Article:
FDM 3D printing infill pattern overview

By Mario De Lio on

Fused Deposition Modeling (FDM) is a 3D printing technology that extrudes molten thermoplastics in a precise toolpath to form a three-dimensional structure. Despite being an accurate and repeatable technology, FDM printing has its limitations. FDM printing can take longer to produce each individual part compared to some traditional subtractive manufacturing methods. However, the customizable nature of FDM printing allows us to manipulate components of the print file to increase the print speed and ensure that the mechanical properties won’t be impacted. In this article we will discuss how the part infill patterns and shell properties influence print time and structural integrity.

Infill Patterns

First, we will discuss infill. It is rare that FDM parts are produced completely solid, like injection molded parts. This is simply due to the amount of time required for the toolpath to cover all aspects of the internal cross sections of the part. In order to avoid this and retain the structural integrity of the part, the slicing software will create internal structures known as infill.

Typically, infill can reduce the parts overall density by 80%. This greatly reduces the print time and the overall material and operational cost of the machine. However, the percentage of infill density has a direct negative impact on the strength of the part. Although, the savings in both time and production cost generally outweighs the loss in part strength.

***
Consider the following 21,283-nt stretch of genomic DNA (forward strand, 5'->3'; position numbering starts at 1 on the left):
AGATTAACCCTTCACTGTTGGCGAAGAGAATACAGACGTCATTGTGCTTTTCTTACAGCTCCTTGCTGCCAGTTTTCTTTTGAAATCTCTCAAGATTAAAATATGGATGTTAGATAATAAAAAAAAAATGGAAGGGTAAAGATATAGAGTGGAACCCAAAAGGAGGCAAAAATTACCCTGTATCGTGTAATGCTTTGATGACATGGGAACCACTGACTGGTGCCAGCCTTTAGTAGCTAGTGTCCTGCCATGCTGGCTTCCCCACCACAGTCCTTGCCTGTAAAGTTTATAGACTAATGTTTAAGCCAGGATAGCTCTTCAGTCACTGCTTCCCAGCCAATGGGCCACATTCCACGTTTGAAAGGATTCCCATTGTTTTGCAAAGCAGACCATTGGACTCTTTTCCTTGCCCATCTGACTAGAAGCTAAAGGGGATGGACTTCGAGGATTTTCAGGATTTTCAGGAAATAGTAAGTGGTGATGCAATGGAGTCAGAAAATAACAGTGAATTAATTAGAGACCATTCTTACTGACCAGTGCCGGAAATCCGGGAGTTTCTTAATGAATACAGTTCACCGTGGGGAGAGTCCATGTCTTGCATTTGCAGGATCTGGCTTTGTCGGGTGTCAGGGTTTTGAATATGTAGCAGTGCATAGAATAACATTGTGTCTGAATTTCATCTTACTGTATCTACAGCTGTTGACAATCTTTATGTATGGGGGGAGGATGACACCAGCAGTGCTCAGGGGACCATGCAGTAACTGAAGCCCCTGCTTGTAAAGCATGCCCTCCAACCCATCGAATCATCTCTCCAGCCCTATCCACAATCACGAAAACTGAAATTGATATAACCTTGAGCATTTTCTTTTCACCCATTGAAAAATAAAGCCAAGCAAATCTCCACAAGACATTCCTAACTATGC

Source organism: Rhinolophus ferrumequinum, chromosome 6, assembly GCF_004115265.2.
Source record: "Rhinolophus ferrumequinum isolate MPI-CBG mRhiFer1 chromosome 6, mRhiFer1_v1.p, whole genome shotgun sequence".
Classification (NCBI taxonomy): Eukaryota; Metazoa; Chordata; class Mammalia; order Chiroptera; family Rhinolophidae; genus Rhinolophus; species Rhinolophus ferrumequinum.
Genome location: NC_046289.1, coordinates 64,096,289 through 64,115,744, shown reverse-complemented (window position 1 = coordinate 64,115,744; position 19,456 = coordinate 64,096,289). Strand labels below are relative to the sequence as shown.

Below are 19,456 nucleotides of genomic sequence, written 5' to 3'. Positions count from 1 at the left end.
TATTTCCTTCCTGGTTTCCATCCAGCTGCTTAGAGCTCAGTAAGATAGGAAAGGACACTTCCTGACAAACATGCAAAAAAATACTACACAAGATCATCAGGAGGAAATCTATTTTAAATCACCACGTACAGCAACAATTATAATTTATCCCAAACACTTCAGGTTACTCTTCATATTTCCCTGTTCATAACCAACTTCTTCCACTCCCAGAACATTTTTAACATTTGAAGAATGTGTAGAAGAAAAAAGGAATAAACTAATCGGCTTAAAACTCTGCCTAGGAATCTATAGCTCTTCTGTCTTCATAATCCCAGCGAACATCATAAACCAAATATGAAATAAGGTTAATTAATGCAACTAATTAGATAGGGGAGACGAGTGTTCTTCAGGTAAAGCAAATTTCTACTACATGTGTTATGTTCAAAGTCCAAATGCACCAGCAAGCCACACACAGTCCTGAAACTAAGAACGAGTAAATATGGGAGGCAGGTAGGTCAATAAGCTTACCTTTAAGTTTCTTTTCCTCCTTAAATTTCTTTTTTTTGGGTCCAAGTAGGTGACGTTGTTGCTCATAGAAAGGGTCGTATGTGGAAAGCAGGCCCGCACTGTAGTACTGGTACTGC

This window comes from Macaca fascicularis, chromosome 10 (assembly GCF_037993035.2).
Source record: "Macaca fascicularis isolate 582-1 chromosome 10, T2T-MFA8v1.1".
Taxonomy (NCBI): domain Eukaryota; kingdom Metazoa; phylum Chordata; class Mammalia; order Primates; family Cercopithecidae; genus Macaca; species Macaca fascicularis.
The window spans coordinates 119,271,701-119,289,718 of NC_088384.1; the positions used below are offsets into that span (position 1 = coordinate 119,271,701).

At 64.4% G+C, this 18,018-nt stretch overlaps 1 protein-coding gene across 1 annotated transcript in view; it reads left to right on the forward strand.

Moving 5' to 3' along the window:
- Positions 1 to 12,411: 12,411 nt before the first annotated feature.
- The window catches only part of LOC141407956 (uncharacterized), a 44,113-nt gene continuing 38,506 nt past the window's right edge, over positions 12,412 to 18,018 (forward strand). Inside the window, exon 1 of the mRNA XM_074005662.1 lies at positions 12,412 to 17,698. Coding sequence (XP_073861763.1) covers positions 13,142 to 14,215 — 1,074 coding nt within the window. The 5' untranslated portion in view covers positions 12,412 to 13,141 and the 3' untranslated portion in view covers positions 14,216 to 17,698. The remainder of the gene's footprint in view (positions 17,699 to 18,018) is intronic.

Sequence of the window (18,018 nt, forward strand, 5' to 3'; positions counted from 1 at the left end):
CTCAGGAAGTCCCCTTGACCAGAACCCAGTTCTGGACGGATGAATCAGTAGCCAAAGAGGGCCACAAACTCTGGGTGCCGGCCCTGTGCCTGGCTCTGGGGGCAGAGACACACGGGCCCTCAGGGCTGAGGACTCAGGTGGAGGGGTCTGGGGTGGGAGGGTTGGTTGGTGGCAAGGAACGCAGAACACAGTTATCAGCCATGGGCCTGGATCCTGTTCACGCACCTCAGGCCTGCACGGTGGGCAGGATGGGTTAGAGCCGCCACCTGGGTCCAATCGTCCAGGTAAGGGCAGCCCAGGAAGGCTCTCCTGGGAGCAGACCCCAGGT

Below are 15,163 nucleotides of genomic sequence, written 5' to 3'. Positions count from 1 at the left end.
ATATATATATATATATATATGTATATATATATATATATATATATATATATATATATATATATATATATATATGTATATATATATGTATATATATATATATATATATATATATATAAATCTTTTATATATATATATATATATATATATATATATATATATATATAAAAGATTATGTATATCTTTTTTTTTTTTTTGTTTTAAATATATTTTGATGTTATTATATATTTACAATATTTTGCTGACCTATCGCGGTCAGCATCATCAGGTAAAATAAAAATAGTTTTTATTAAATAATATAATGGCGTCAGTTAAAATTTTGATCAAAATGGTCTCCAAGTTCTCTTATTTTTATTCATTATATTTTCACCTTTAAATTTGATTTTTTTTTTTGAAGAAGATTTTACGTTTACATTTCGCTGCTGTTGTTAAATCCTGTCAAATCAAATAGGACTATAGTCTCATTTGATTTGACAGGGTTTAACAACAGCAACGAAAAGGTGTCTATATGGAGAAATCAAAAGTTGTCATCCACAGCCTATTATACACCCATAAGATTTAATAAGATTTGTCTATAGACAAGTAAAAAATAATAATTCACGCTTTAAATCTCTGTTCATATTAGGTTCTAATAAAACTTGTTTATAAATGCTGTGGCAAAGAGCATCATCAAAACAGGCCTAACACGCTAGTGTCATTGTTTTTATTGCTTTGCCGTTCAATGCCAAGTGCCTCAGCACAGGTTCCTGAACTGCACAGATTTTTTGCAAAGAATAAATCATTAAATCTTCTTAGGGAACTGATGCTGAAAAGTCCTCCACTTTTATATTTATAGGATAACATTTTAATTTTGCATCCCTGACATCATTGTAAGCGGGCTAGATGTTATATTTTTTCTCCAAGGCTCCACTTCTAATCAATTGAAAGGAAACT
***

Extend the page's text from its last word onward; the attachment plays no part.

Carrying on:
In addition to infill density, infill patterns and orientation have a big impact on overall strength of the printed part. Despite having the same infill density, some of the strongest infill patterns are Triangular or Hexagonal, which have more desirable strength properties than others such as Sparse. If it is important for the parts to be isotropic, the designer can use custom groups in the insight slicing software and select the Gyroid infill pattern. This pattern is symmetrical in several planes, resulting in the ability to mimic structural uniformity regardless of the direction the load is applied.

3D printing FDM infill patterns
Solid, sparse, sparse double dense, sparse high density, custom sparse

Shell Thickness

Next, we will discuss how Shells impact the structural properties of a FDM print. In a FDM print, the shell is a consistent contour that maps out the physical surface of the part. The shell is also the separation barrier between the parts infill and the external surface of the part. In both GrabCad and Insight, you can manipulate the thickness of the shell wall, which in turn will affect the parts density, strength, and rigidity. Intuitively, as you increase the shell thickness you will also increase the parts strength. However, this again will increase the amount of material needed for the build, increasing the parts time and cost. Due to this, it is important for the designer to have a wall thickness that can sufficiently withstand the parts load and conditions but not over design the part to the point where the parts build time becomes inefficient.

Understanding the parts final application gives the designer the ability to manipulate both the infill pattern and shell properties. With proper planning, parts will meet the structural requirements of the application with the least amount of material and machine time. These techniques should be implemented and fine tuned to ensure a more efficient process with lower cost per part and optimal performance.